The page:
Electric mountain bikes are remarkable. They provide remarkable performance and demand nothing more than average fitness from the rider.
The specification for electric bikes vary but let us consider a 65 Nm motor and 504 Wh battery as standard. The better, more modern bikes have more torque and a bigger battery. The rated power of an electric bike means nothing in hilly terrain.
Such a bike will allow you to ride gradients of up to 22%, descend gradients of 25% for distances up to 40 km and climb up to 700 m. After that the battery will likely be flat.
On Strava you will find people that can ride more with normal mountain bikes but these people are also superior athletes – and not your average Canberrans trying out their new bikes. Cycling for wellbeing is not about training for the Olympics, but what normal people want and can do.
Factors affecting range
Electric mountain bikes balance off-road performance in hilly terrain with general handling. The robust design makes them generally heavier than their seal track counterparts (city bikes). The grippy tires make them safe on loose surfaces but the roll resistance is high on sealed surfaces. The roll resistance greatly reduces range compared to a city bike.
Climbing hills uses up a lot of juice and flattens the battery quickly. On city bikes, hills are likely to be avoided but on electric mountain bikes, you will go looking for them. The results in a significant range reduction compared to riding on flat terrain.
The range depends on your effort. Electric bikes have three power settings. For Shimano these are eco, trail and boost. Eco is just enough power to compensate for the extra weight of the bike. Trail is the best mode for singletrack. Boost is for the hills. It delivers maximum continuous torque to maintain momentum and balance on steep slopes. You will still pedal like crazy though. Boost uses about three times as much power as trail. Riding the bike with minimal effort will provide an average speed on Eco, Trail, and Boost of 12, 16, and 20 km/h.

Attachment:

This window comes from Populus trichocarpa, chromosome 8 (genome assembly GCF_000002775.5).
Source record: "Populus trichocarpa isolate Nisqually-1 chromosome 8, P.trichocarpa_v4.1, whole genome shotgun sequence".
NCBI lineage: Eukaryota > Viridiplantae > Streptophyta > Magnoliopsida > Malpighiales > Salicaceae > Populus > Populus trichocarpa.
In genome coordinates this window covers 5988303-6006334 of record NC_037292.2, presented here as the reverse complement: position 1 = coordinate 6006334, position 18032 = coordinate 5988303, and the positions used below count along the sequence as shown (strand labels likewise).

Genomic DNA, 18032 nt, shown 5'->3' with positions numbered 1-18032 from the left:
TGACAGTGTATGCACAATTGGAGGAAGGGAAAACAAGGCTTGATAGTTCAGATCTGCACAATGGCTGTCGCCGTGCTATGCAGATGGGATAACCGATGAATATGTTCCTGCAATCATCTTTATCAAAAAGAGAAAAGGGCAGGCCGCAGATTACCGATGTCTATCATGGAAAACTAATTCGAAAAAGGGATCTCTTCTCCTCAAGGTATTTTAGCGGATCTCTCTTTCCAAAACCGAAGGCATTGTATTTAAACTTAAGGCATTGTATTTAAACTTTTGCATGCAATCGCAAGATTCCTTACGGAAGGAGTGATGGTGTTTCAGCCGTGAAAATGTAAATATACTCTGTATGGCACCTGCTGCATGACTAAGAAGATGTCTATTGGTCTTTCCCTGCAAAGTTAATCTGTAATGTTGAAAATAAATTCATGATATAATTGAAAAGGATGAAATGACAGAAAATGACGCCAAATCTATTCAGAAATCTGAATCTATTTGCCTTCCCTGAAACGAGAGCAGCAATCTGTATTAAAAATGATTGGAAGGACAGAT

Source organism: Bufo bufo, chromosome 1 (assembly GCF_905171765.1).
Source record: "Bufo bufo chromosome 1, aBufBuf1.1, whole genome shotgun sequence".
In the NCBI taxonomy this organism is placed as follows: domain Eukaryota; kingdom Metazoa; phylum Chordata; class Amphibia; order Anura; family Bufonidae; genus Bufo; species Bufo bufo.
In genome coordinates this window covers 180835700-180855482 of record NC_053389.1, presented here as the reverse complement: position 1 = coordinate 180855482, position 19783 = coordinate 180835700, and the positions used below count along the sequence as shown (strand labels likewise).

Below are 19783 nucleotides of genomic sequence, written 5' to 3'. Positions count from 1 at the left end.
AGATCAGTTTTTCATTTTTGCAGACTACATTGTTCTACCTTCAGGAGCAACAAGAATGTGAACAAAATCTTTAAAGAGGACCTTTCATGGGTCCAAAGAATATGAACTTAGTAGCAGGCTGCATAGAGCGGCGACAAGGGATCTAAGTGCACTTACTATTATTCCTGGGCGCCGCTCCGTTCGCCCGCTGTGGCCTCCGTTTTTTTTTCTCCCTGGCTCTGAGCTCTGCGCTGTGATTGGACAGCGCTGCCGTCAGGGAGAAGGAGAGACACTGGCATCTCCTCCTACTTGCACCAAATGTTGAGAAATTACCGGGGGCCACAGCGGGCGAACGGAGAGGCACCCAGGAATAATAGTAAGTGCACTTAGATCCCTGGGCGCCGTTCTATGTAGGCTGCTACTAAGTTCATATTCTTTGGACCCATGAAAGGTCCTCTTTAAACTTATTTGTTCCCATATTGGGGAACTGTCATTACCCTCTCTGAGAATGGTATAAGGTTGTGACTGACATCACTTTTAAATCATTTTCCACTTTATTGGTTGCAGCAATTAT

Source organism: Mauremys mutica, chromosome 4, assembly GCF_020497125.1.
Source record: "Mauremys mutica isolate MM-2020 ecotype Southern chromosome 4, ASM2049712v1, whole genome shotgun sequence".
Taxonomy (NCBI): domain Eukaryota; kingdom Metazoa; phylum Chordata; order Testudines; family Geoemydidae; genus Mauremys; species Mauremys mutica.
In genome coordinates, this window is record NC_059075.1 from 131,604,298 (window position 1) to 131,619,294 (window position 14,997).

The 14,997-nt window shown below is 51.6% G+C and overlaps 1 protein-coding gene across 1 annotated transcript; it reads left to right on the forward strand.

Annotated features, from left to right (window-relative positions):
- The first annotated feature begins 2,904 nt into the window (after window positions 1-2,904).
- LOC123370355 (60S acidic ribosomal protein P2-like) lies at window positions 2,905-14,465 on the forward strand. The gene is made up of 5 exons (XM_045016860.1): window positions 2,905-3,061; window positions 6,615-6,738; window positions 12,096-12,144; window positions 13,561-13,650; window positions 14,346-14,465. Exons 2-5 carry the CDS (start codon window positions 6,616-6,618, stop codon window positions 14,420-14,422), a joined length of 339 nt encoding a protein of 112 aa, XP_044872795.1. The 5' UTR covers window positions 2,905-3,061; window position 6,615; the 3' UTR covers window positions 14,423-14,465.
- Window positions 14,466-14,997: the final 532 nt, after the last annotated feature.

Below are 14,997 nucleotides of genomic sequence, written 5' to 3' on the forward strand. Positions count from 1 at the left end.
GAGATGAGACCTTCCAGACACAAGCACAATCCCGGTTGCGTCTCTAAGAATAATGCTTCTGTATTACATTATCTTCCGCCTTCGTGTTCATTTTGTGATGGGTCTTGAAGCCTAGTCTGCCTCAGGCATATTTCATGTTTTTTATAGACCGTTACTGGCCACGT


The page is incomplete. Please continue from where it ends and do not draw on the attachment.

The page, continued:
Range from Belconnen
The 504 Wh battery should allow in theory a rise of 1492 m. However, this assumes no losses in the bike, role resistance, wind or breaking. More realistically, perhaps 1000 m would be the maximum climb over a distance of 5 km, at a 20% gradient. This extreme is not found in Canberra.
The chart below shows this relationship.
- Ride 60 km in Canberra and it is not hard to climb 400 m. Some hills cannot be avoided in Canberra, as we ride over a ridge passing from one valley to another.
- Ride city hills like Mount Taylor and a 400 m climb is not much for a ride. The hills in Canberra are not that large and a climb to a peak over 300 m is very rare, however, all the hills in between add up.
- The Brindabella Range is mountainous and provides climbs of 1000 m. A standard battery would be insufficient for such rides for great range.
The isochrone plot generated with Openroute Service below shows the example of riding from Belconnen on an eMTB for a range of up to 20 km. At that point, you would have reached the point of no return and have to turn back or ride the last bit without a battery (and yes, riding up the Aranda path is fun then). The colour bands are 5, 10, 15, and 20 km. Anything north of the Tuggeranong Valley is achievable. I think this shines a favourable light on Canberra and its suitability for an eMTB.
If the colour bands narrow, then this area is very difficult to get to. A good example is the bike path along the Majura Parkway that is a red narrow corridor. William Hovell Drive is another where the yellow shrinks to nothing.
Canberra is ideal for mountain biking and an eMTB makes it possible for most of us to ride from home to most destinations.